Brazil is a vibrant, colorful melting pot of cultural influences, so what better backdrop for the celebration of international pride that is the 2016 Summer Olympics? Their South American cuisine incorporates world-wide treasures from European countries like Portugal, Italy, Spain, and Germany to African and Middle-Eastern techniques and flavor profiles. Today, we take a look at some of the delicious foods Brazil is known for—and give you some tasty ideas for your own Rio-ready Olympics viewing party!
Smoky, char-grilled meats
The Brazilians are experts in the art of barbecuing meats—particularly Picanha, a cut of sirloin steak that features a generous layer of succulent fat. Inspired by the cowboy culture of the southern Gauchos, Brazilians minimally season the Picanha with coarse salt and cook the meat over hot coals till the beef is perfectly tender. (Is your mouth watering yet? Good!)
Pão de queijo is a dream-come-true for cheese-lovers and bread-lovers alike. And even better news for the grain-wary: it’s completely gluten-free! Often enjoyed as a breakfast staple as well as an anytime snack, this simple recipe utilizes tapioca flour, eggs, and cow’s-milk cheese (you can use Parmesan if you’re short on traditional grated quiejo Minas, a Brazilian cheese). These rolls are crispy on the outside, soft and chewy on the inside, and stand out on their own or stuffed with cream cheese or savory meat fillings. Try this recipe to make your own here!
Flavor-rich pork and black-bean stew
Even though Brazil is enormous and incredibly diverse, there’s one dish you will find anywhere in the country, and it’s feijoada. This hearty pork-and-black-bean stew is a celebration of “everything but the squeal” cooking, utilizing humble cuts in addition to nobler ones in the slow-cooked mixture. Locals enjoy it at bars and restaurants on Wednesdays and Saturdays. Serve yours with rice, kale, and a garnish of fresh orange slices.
Simple, sweet coconut custard
Made with only eggs, sugar, and coconut (and butter and milk if you’re feeling extra indulgent), quindim is a silky, dense custard toasted to a golden finish on the bottom. This elegantly simple dessert is a perfect example of Brazilian multiculturalism, combining the taste for egg-yolk based pastries in Portuguese desserts with a name derived from the African language Kikongo: “kintiti” means “delicacy” in this language spoken in Congo and Angola. Try your hand at this crowd-pleasing treat with this recipe.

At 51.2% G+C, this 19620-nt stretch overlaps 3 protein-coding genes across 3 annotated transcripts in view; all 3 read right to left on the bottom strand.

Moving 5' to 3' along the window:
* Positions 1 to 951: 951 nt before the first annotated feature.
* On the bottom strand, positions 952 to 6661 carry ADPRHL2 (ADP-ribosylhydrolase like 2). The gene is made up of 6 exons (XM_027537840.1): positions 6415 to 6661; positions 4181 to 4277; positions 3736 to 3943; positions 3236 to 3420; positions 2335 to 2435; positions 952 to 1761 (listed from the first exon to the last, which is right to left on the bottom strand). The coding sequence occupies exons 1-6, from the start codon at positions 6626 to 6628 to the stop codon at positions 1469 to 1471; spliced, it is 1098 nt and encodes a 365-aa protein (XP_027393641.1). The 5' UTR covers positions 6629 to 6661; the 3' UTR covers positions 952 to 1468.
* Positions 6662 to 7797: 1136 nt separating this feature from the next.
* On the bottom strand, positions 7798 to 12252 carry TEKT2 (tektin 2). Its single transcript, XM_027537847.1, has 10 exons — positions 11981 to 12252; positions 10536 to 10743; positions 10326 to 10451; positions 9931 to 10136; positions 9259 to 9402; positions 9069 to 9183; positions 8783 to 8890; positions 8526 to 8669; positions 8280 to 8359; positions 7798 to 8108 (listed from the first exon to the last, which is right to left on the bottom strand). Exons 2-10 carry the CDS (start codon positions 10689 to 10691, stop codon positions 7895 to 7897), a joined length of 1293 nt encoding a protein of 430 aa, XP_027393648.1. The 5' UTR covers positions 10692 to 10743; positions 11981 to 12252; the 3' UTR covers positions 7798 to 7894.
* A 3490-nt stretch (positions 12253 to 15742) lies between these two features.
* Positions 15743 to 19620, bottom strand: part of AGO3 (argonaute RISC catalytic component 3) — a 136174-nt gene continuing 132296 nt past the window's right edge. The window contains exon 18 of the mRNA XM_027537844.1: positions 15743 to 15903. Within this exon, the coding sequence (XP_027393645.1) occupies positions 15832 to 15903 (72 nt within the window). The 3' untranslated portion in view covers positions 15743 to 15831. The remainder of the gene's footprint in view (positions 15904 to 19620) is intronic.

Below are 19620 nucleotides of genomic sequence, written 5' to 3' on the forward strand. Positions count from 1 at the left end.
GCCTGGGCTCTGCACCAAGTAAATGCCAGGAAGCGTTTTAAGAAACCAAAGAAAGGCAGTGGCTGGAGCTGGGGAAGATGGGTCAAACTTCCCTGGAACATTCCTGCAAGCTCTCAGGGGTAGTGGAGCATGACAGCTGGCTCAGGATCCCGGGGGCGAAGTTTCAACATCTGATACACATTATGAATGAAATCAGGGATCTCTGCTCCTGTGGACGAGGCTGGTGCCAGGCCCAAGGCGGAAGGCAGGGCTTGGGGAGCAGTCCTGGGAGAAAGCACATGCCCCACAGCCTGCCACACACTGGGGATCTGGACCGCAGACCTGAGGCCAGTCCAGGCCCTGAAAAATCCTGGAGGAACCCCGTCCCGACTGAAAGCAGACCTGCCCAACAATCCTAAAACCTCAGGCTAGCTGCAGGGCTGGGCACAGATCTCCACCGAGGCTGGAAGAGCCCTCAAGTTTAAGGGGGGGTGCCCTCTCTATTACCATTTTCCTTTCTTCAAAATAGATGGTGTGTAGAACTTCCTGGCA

Dark, delightful chocolate truffles
A favorite of children and sweet-toothed adults alike, Brigadieros da Escocia are no-fuss chocolates that rose to fame during and just after World War II. They take their name from 1940s political figure Brigadier Eduardo Gomes, and originally were made using only shelf-stable ingredients—cocoa powder and condensed milk—that made easy treats in a time of economic instability and scarce luxuries. Today, the bite-sized chocolates are a must-have for Brazilian children’s birthday parties and a must-try for chocoholic tourists.
Toast your team with Caipirinhas
The national cocktail of Brazil is the Caipirinha, and it features a kick of clear liquor made from sugarcane—cachaça—along with simple sugar and lime. Similar to a Margarita, the Caipirinha is bright, citrusy-sweet, and refreshing—a perfect sipper to complement fresh-grilled food while you watch the summer games.
Enjoy exploring the culinary genius of Brazil this weekend as you celebrate the Olympics. Go Team USA, and Happy Foodie Friday!
Bonus: See Andrew Zimmern take an insider’s look at authentic Brazilian cooking on his recent show here.
And, of course, for something a little weird…
Many of you have probably wondered just how much the elite athletes at the Rio games are required to eat to keep their strength and energy up for their physically demanding competitions. Check out this food diary article chronicling the diet of two hardworking U.S. Olympians: a rower and long-distance runner!
(Sources: BBCGoodFood, Independent, Rio.com, Zagat)